• This price or formula should be occasionally reviewed by a valuation analyst in order to keep up to date with the performance of the company over time.

5.  SHAREHOLDER & PARTNERSHIP BUYOUTS/DISPUTES

  • Ownership disputes result from many different circumstances, most commonly including: disagreements between owners, disagreement with a merger or dissolution, or other related issues.
  • Many states allow businesses to merge, dissolve, or restructure without a unanimous ownership consent.  This may result in a dispute that requires a valuation as part of the settlement process.

6.  ALLOCATION OF PURCHASE PRICE (TAX & FINANCIAL REPORTING)

  • In the event of a business transaction (i.e. merger, acquisition, sale, etc.), the purchaser and the seller need to properly record the sale.
  • Inconsistent and inappropriate allocation of the purchase price may result in an increased tax liability, and even penalties.
  • A valuation analyst will consider the differences in business goodwill over personal goodwill and the various state laws applying to these transactions and calculations.

7.  MARITAL DISSOLUTION (DIVORCE)

  • When a private business owner gets divorced, a valuation may be required to divide the marital estate, whether by agreement of the parties or by a judge through a trial. Often both sides obtain separate valuations, but there is also a movement toward collaborative divorces in which the parties agree to hire a single valuation analyst.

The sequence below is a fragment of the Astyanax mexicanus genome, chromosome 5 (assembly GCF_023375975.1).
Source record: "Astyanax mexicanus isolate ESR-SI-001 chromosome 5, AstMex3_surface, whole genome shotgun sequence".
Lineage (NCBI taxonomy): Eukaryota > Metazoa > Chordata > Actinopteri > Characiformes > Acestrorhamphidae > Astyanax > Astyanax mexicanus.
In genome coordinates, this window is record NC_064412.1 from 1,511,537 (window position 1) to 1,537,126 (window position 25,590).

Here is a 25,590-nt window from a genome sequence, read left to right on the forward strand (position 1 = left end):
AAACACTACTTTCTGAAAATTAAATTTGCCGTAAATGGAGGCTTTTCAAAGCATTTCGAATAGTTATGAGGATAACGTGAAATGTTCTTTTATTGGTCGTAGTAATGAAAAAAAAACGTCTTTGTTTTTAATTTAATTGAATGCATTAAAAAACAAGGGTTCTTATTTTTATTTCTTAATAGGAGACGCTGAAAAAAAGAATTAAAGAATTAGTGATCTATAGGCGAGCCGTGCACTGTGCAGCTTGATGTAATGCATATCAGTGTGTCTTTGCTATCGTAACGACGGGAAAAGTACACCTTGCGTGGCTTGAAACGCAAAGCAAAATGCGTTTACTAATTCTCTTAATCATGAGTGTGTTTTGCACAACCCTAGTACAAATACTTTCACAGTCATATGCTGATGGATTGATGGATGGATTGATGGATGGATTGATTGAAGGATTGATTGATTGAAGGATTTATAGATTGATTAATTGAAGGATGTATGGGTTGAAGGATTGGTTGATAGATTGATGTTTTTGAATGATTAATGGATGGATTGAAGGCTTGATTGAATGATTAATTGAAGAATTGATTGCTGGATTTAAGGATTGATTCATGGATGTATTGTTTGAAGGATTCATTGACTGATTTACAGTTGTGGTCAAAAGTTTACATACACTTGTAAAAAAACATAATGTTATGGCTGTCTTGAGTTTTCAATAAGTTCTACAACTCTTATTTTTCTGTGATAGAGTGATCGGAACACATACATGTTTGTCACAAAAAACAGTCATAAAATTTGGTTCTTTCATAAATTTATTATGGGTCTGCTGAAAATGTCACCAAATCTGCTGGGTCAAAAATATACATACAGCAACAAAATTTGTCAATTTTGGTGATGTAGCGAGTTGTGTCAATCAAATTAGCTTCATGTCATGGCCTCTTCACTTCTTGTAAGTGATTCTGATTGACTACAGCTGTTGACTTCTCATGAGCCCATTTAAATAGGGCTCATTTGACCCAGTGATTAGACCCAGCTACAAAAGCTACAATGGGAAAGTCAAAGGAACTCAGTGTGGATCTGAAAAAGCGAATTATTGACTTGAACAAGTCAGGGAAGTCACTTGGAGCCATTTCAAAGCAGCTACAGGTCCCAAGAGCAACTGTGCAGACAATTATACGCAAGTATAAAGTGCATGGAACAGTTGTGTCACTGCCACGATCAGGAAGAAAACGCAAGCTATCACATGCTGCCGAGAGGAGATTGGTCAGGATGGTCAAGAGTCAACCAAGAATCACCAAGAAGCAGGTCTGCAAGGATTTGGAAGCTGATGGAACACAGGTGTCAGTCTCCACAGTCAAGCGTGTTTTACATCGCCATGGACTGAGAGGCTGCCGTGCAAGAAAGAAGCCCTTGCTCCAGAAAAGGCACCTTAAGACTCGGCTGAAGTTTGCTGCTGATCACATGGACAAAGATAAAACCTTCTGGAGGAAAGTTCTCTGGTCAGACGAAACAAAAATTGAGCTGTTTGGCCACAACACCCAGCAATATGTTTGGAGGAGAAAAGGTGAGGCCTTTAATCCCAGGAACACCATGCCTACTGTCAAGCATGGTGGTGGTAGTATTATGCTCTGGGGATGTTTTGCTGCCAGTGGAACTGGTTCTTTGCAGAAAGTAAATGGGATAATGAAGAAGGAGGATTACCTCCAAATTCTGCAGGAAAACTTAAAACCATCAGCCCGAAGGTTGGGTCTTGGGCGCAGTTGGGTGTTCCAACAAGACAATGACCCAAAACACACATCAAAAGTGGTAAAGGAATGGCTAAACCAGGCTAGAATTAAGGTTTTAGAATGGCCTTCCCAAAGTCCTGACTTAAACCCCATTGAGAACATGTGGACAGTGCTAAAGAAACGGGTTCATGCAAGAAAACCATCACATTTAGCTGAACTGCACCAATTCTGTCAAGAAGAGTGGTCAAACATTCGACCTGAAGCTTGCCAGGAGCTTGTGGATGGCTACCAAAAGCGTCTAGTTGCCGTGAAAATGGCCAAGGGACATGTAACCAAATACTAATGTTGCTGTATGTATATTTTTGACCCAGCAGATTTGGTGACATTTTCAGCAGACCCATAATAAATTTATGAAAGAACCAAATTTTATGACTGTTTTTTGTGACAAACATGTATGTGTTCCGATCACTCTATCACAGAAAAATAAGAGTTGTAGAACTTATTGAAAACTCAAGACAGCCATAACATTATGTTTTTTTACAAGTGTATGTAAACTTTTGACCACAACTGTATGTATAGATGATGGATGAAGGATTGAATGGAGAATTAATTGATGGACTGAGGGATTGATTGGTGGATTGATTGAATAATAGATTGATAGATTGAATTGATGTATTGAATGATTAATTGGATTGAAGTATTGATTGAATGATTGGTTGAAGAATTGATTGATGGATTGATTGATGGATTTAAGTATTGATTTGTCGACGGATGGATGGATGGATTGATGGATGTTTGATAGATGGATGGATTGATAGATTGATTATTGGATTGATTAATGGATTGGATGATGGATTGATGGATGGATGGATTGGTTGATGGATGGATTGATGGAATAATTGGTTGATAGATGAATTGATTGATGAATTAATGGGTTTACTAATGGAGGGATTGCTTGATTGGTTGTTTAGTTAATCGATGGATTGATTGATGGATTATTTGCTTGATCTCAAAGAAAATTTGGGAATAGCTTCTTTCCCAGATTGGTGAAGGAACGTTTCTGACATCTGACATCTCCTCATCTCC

8.  INSURANCE PURPOSES

  • Closely-held business owners will sometimes pursue a valuation in order to determine a value necessary to cover their business interest value if something were to happen to them. This value is then purchased as “key person insurance.”
  • In the event something happens, the insurance could payout value to the owner’s family to allow them to continue the owner’s role, or buy themselves out of the owner’s role. These rules are subject to buy/sell agreements and terms within the key person insurance policy.

9.  FINANCING/SBA LOAN

  • Financial institutions and the SBA may require a business valuation in order to underwrite and approve a loan especially when the loan is to acquire a business or a business interest.
  • Typically, financial statements are presented at historical cost.  A valuation will provide the bank with fair market value amounts that can support a loan.

10.  ESOP

  • An employee stock-ownership plan (ESOP) is an employee benefit plan that invests in employer common stock. ESOPs provide capital, liquidity, and certain tax advantages to those private businesses whose owners do not wish to go public.
  • A valuation must be performed annually for an ESOP. This valuation determines the price per share for the beneficiaries of the ESOP plan. It is a very important valuation, because the ESOP trustees may be held personally liable if a beneficiary receives less than the fair market value of the stock.
  • This is required in order to comply with IRS and Department of Labor rules.

This is but a partial list of potential reasons to have your business valued. In each of these instances, it is important to have your business valued by a credential valuation professional. Smith Schafer works with business owners, in multiple industries, to uncover the true value of their companies’ tangible and intangible assets. 

We look forward to speaking with you!